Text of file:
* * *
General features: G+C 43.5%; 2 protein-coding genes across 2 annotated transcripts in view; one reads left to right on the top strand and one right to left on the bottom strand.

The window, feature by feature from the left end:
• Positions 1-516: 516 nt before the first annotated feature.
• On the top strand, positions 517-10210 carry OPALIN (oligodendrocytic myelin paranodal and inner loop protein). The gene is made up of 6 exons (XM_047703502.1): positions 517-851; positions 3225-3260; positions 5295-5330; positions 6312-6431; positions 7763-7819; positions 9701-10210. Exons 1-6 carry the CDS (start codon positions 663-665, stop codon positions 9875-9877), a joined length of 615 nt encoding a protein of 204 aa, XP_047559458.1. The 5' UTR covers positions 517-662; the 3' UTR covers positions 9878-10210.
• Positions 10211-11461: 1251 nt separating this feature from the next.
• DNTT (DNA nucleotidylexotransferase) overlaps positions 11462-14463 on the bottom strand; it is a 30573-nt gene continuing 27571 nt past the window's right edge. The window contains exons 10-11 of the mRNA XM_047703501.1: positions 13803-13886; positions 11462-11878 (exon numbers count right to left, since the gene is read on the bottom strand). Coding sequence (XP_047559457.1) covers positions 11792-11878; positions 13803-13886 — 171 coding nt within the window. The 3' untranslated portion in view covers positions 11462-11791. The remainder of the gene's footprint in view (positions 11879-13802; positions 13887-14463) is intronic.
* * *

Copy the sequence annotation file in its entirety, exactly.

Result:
General features: G+C 43.5%; 2 protein-coding genes across 2 annotated transcripts in view; one reads left to right on the top strand and one right to left on the bottom strand.

The window, feature by feature from the left end:
• Positions 1-516: 516 nt before the first annotated feature.
• On the top strand, positions 517-10210 carry OPALIN (oligodendrocytic myelin paranodal and inner loop protein). The gene is made up of 6 exons (XM_047703502.1): positions 517-851; positions 3225-3260; positions 5295-5330; positions 6312-6431; positions 7763-7819; positions 9701-10210. Exons 1-6 carry the CDS (start codon positions 663-665, stop codon positions 9875-9877), a joined length of 615 nt encoding a protein of 204 aa, XP_047559458.1. The 5' UTR covers positions 517-662; the 3' UTR covers positions 9878-10210.
• Positions 10211-11461: 1251 nt separating this feature from the next.
• DNTT (DNA nucleotidylexotransferase) overlaps positions 11462-14463 on the bottom strand; it is a 30573-nt gene continuing 27571 nt past the window's right edge. The window contains exons 10-11 of the mRNA XM_047703501.1: positions 13803-13886; positions 11462-11878 (exon numbers count right to left, since the gene is read on the bottom strand). Coding sequence (XP_047559457.1) covers positions 11792-11878; positions 13803-13886 — 171 coding nt within the window. The 3' untranslated portion in view covers positions 11462-11791. The remainder of the gene's footprint in view (positions 11879-13802; positions 13887-14463) is intronic.